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Wildy's Book of the Month: January 2014
There is a common perception by developed countries, such as members of the OECD, that individuals and corporations utilising offshore services are hiding behind a wall of secrecy that facilitates tax avoidance, money laundering and the financing of terrorism and that large amounts of funds by citizens and residents of developed economies are stashed away in offshore bank accounts, and that there is a great need for more transparency respecting all offshore operations.
The various offshore services that provide a degree of secrecy or a high level of confidentiality through the use of corporations, trusts, foundations and banks, and the use of such services for diverse legal reasons, on the one hand, and the onshore need for more transparency on the other hand, has set up a conflict between these legitimate interests.
Already the enactment by developed countries of laws to combat money laundering, the financing of terrorism and other criminal activities has marked the beginning in the piercing of the so-called wall of secrecy that is a common feature of virtually all Offshore Financial Centres. Most OFC’s have opened their secrecy provisions, particularly where fraud, criminal or tax evasion activities are established.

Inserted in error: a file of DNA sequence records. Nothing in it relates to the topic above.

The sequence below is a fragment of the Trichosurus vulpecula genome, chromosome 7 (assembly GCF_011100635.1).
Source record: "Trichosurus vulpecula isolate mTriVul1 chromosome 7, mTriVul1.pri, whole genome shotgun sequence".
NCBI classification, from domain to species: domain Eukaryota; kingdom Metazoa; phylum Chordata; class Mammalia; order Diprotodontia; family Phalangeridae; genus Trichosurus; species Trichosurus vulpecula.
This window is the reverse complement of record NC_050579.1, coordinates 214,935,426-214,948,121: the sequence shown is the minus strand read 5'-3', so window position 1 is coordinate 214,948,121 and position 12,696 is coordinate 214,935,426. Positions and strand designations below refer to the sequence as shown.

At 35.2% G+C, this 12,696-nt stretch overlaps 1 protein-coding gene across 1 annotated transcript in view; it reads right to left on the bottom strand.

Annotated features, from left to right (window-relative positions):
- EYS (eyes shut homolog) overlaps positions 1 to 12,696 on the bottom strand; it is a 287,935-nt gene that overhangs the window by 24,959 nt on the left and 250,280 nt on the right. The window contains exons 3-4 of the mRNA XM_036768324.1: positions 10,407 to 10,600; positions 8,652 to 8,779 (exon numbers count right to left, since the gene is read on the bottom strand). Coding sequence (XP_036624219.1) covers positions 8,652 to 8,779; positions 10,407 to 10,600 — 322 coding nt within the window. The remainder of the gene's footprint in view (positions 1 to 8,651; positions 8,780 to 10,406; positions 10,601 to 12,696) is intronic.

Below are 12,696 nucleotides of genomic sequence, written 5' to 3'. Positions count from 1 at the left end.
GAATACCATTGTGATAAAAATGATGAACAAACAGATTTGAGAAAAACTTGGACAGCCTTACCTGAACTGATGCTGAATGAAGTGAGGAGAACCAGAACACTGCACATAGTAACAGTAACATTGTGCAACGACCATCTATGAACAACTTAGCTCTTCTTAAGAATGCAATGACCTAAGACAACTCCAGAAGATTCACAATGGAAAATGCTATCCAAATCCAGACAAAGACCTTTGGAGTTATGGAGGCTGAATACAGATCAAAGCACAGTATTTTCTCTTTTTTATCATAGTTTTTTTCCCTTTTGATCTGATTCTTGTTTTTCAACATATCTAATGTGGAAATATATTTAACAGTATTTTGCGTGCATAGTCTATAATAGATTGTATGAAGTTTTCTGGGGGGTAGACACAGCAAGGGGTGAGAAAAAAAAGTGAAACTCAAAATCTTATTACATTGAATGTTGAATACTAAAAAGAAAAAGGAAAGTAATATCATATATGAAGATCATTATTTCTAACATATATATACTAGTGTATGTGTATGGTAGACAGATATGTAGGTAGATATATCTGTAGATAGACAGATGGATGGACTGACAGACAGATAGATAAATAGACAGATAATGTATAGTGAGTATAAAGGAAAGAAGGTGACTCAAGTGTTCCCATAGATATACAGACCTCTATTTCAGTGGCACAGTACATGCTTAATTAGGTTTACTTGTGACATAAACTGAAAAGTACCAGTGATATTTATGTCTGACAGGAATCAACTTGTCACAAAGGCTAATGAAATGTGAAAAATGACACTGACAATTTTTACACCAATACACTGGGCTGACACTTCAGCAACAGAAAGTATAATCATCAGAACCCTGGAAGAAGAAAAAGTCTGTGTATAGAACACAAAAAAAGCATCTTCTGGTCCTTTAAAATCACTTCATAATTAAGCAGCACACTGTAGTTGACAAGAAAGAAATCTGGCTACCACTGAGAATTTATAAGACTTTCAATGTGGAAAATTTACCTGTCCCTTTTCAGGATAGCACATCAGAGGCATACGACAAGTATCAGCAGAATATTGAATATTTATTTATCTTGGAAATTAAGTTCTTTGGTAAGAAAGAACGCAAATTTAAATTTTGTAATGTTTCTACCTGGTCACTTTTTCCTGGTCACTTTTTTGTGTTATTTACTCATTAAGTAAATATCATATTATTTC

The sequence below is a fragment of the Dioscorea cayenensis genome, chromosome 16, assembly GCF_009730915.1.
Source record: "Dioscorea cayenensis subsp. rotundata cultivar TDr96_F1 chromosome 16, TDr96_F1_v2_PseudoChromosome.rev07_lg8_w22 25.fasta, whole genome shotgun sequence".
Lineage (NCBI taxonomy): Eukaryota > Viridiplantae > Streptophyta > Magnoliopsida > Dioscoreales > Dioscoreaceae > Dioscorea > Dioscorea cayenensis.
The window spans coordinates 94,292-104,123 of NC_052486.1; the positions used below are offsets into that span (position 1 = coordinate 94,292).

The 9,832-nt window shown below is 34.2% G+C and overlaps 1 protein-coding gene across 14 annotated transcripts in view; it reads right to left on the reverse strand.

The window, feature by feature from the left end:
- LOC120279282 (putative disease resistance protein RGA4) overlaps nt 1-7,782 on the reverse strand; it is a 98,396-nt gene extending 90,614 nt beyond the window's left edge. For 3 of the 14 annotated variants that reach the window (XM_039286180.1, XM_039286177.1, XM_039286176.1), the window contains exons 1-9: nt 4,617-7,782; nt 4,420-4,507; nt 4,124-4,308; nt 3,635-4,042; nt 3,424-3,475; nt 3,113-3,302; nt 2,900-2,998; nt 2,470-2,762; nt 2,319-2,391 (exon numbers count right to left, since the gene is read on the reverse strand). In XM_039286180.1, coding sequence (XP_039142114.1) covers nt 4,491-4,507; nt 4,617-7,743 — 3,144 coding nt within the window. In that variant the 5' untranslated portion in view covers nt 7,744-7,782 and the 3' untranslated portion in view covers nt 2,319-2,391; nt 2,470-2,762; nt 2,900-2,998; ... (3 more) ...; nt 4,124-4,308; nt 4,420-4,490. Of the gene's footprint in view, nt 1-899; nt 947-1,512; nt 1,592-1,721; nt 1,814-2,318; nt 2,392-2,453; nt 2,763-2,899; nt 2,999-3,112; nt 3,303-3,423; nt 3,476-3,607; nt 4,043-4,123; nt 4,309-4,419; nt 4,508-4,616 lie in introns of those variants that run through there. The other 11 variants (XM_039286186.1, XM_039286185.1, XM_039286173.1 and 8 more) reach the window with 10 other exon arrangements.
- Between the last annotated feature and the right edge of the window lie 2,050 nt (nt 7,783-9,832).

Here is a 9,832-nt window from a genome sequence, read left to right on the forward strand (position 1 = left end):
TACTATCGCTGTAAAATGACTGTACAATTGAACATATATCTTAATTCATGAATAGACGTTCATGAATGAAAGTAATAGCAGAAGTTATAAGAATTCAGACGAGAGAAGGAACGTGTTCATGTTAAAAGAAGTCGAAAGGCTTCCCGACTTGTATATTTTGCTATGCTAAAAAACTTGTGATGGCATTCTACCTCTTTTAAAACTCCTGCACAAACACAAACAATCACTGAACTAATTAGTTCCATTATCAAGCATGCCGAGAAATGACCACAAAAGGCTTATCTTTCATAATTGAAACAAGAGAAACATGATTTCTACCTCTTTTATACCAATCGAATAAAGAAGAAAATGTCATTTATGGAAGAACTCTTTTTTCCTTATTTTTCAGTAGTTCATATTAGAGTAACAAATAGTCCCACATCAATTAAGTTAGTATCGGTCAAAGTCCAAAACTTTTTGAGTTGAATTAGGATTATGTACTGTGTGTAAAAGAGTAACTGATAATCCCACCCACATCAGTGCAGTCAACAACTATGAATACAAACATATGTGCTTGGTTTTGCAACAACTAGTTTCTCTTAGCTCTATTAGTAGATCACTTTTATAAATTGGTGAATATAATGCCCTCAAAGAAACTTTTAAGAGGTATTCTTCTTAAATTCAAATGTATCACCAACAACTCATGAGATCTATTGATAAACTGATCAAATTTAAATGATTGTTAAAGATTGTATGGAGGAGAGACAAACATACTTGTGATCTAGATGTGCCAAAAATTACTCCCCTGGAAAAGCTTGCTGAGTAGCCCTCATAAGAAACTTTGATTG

This publication examines the conflicts between secrecy and transparency, and it should serve as a useful tool for onshore individuals and corporations, plus their advisors and service providers, in their consideration of using offshore corporations, trusts, foundations or banks, and in understanding the current legal and regulatory environment that governs such offshore entities. It should also enhance the considerations that should be made in selecting an appropriate offshore jurisdiction.